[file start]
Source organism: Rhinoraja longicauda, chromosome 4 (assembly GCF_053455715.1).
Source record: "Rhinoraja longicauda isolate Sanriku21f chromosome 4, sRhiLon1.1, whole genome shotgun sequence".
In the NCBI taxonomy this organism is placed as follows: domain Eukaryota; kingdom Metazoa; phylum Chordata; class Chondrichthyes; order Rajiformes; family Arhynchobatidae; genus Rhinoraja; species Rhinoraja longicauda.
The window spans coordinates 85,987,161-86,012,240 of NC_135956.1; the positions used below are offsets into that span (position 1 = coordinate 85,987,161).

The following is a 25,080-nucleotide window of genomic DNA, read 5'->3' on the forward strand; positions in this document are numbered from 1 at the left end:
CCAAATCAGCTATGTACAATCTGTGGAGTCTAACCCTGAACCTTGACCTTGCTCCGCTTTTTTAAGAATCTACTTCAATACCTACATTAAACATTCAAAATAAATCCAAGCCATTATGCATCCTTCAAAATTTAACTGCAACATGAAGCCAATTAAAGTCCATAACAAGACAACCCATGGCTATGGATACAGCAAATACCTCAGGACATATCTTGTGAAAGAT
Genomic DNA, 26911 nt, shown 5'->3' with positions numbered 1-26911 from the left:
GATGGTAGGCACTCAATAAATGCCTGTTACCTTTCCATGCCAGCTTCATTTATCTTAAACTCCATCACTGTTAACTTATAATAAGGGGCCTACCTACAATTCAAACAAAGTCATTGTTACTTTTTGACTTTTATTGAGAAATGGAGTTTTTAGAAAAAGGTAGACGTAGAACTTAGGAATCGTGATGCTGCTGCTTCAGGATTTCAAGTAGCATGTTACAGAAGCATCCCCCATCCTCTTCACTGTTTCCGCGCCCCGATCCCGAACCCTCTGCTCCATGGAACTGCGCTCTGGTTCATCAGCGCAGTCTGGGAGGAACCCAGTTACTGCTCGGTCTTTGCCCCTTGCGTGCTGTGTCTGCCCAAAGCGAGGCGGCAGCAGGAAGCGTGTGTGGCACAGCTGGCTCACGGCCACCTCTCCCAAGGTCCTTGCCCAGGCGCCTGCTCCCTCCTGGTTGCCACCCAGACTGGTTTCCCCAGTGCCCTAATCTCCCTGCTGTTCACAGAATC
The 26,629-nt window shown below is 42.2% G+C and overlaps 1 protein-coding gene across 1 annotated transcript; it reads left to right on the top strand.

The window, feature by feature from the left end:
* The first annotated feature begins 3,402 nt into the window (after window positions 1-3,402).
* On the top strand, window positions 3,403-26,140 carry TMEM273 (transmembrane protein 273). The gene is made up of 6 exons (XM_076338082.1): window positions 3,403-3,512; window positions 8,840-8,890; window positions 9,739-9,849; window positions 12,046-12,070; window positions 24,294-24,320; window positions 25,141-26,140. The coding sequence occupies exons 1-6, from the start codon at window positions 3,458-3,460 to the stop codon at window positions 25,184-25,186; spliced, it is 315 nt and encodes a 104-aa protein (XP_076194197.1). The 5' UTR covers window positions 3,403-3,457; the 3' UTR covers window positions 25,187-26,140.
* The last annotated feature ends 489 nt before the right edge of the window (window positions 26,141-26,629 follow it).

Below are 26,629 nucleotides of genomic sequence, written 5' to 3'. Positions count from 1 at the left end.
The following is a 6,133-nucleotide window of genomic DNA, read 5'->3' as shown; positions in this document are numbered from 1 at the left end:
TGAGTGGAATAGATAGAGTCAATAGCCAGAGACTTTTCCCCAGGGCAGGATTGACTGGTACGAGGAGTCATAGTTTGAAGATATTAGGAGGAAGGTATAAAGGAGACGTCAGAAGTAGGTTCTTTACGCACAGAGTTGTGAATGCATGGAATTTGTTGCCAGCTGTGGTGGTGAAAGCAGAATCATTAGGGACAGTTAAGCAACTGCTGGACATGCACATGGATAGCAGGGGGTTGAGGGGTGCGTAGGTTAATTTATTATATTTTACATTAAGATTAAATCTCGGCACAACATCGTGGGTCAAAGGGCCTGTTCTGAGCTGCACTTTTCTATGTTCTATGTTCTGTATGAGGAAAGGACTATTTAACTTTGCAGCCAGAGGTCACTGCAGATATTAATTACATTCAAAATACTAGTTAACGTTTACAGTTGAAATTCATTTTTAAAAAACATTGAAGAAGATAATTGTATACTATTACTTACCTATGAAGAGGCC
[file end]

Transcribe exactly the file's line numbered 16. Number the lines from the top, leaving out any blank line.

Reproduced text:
TGAGTGGAATAGATAGAGTCAATAGCCAGAGACTTTTCCCCAGGGCAGGATTGACTGGTACGAGGAGTCATAGTTTGAAGATATTAGGAGGAAGGTATAAAGGAGACGTCAGAAGTAGGTTCTTTACGCACAGAGTTGTGAATGCATGGAATTTGTTGCCAGCTGTGGTGGTGAAAGCAGAATCATTAGGGACAGTTAAGCAACTGCTGGACATGCACATGGATAGCAGGGGGTTGAGGGGTGCGTAGGTTAATTTATTATATTTTACATTAAGATTAAATCTCGGCACAACATCGTGGGTCAAAGGGCCTGTTCTGAGCTGCACTTTTCTATGTTCTATGTTCTGTATGAGGAAAGGACTATTTAACTTTGCAGCCAGAGGTCACTGCAGATATTAATTACATTCAAAATACTAGTTAACGTTTACAGTTGAAATTCATTTTTAAAAAACATTGAAGAAGATAATTGTATACTATTACTTACCTATGAAGAGGCC